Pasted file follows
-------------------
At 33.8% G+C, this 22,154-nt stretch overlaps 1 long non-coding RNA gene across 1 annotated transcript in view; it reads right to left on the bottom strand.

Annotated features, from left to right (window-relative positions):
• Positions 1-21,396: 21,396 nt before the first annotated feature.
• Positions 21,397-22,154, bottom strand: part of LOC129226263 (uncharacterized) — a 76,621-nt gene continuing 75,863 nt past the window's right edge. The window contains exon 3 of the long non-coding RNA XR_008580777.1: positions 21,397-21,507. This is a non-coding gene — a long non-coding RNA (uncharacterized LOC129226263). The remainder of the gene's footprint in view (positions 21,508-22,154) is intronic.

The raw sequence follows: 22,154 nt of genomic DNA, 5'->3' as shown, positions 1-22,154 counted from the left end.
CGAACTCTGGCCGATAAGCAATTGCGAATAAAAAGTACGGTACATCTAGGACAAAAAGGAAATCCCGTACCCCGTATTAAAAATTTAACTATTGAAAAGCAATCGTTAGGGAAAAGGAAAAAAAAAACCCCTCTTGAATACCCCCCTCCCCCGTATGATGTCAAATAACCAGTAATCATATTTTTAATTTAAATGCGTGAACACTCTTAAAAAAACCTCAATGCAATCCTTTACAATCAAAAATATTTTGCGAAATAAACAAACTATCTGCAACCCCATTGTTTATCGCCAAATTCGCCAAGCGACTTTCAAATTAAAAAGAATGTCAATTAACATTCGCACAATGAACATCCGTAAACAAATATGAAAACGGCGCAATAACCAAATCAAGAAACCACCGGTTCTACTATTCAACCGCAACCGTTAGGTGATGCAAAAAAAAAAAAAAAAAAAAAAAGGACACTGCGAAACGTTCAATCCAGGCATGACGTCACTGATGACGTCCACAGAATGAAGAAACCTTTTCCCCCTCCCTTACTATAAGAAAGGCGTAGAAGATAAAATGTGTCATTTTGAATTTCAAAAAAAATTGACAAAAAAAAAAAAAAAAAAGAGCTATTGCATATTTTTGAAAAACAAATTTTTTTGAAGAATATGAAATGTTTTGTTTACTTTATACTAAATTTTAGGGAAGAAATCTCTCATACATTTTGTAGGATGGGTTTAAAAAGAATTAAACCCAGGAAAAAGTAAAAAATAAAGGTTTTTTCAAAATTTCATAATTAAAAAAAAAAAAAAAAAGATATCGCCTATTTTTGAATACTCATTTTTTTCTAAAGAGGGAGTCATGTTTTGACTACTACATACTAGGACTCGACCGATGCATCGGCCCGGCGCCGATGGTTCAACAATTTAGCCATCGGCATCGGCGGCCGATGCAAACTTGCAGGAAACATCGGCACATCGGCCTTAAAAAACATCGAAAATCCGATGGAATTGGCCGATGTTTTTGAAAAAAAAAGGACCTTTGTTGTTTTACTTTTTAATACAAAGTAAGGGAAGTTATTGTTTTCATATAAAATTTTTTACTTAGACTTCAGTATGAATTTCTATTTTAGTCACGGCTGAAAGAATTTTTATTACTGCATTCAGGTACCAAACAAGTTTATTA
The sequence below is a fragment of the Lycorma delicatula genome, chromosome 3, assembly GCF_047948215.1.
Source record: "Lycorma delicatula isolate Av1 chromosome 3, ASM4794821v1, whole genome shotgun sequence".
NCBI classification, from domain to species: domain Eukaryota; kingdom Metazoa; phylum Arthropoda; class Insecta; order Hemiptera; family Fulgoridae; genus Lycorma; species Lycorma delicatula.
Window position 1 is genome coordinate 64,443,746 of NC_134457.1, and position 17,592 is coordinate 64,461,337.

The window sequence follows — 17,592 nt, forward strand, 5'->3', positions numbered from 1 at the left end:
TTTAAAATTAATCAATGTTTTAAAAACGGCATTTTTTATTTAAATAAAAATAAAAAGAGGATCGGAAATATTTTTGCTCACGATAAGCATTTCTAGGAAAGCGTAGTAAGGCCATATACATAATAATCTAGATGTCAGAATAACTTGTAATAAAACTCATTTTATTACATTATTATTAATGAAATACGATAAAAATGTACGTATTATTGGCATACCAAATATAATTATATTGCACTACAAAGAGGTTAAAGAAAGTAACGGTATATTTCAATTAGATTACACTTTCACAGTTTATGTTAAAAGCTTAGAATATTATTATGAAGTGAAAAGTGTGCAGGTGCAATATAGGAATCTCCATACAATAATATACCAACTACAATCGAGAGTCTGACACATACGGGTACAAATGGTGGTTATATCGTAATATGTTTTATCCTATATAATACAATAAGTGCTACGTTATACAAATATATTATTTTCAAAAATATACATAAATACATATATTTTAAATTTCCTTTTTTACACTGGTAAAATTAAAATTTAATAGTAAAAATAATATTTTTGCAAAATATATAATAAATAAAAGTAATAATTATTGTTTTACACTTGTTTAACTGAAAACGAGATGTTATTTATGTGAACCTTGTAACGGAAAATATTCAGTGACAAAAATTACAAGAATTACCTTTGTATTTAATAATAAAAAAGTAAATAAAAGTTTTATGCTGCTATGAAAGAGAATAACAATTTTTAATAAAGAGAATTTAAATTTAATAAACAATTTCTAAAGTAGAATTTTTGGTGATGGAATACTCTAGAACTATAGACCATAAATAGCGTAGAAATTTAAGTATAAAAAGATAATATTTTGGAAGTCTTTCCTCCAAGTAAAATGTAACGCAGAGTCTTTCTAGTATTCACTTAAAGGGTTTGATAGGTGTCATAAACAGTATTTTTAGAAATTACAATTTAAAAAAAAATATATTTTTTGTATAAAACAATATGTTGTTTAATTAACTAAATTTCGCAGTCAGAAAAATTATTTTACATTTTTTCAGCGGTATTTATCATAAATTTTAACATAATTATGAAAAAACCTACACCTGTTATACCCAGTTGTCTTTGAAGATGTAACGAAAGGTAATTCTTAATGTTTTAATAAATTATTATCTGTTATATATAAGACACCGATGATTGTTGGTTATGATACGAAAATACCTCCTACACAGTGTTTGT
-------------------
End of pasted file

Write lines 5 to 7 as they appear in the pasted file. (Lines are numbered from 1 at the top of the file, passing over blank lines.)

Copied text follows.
The raw sequence follows: 22,154 nt of genomic DNA, 5'->3' as shown, positions 1-22,154 counted from the left end.
CGAACTCTGGCCGATAAGCAATTGCGAATAAAAAGTACGGTACATCTAGGACAAAAAGGAAATCCCGTACCCCGTATTAAAAATTTAACTATTGAAAAGCAATCGTTAGGGAAAAGGAAAAAAAAAACCCCTCTTGAATACCCCCCTCCCCCGTATGATGTCAAATAACCAGTAATCATATTTTTAATTTAAATGCGTGAACACTCTTAAAAAAACCTCAATGCAATCCTTTACAATCAAAAATATTTTGCGAAATAAACAAACTATCTGCAACCCCATTGTTTATCGCCAAATTCGCCAAGCGACTTTCAAATTAAAAAGAATGTCAATTAACATTCGCACAATGAACATCCGTAAACAAATATGAAAACGGCGCAATAACCAAATCAAGAAACCACCGGTTCTACTATTCAACCGCAACCGTTAGGTGATGCAAAAAAAAAAAAAAAAAAAAAAAGGACACTGCGAAACGTTCAATCCAGGCATGACGTCACTGATGACGTCCACAGAATGAAGAAACCTTTTCCCCCTCCCTTACTATAAGAAAGGCGTAGAAGATAAAATGTGTCATTTTGAATTTCAAAAAAAATTGACAAAAAAAAAAAAAAAAAAGAGCTATTGCATATTTTTGAAAAACAAATTTTTTTGAAGAATATGAAATGTTTTGTTTACTTTATACTAAATTTTAGGGAAGAAATCTCTCATACATTTTGTAGGATGGGTTTAAAAAGAATTAAACCCAGGAAAAAGTAAAAAATAAAGGTTTTTTCAAAATTTCATAATTAAAAAAAAAAAAAAAAAGATATCGCCTATTTTTGAATACTCATTTTTTTCTAAAGAGGGAGTCATGTTTTGACTACTACATACTAGGACTCGACCGATGCATCGGCCCGGCGCCGATGGTTCAACAATTTAGCCATCGGCATCGGCGGCCGATGCAAACTTGCAGGAAACATCGGCACATCGGCCTTAAAAAACATCGAAAATCCGATGGAATTGGCCGATGTTTTTGAAAAAAAAAGGACCTTTGTTGTTTTACTTTTTAATACAAAGTAAGGGAAGTTATTGTTTTCATATAAAATTTTTTACTTAGACTTCAGTATGAATTTCTATTTTAGTCACGGCTGAAAGAATTTTTATTACTGCATTCAGGTACCAAACAAGTTTATTA
The sequence below is a fragment of the Lycorma delicatula genome, chromosome 3, assembly GCF_047948215.1.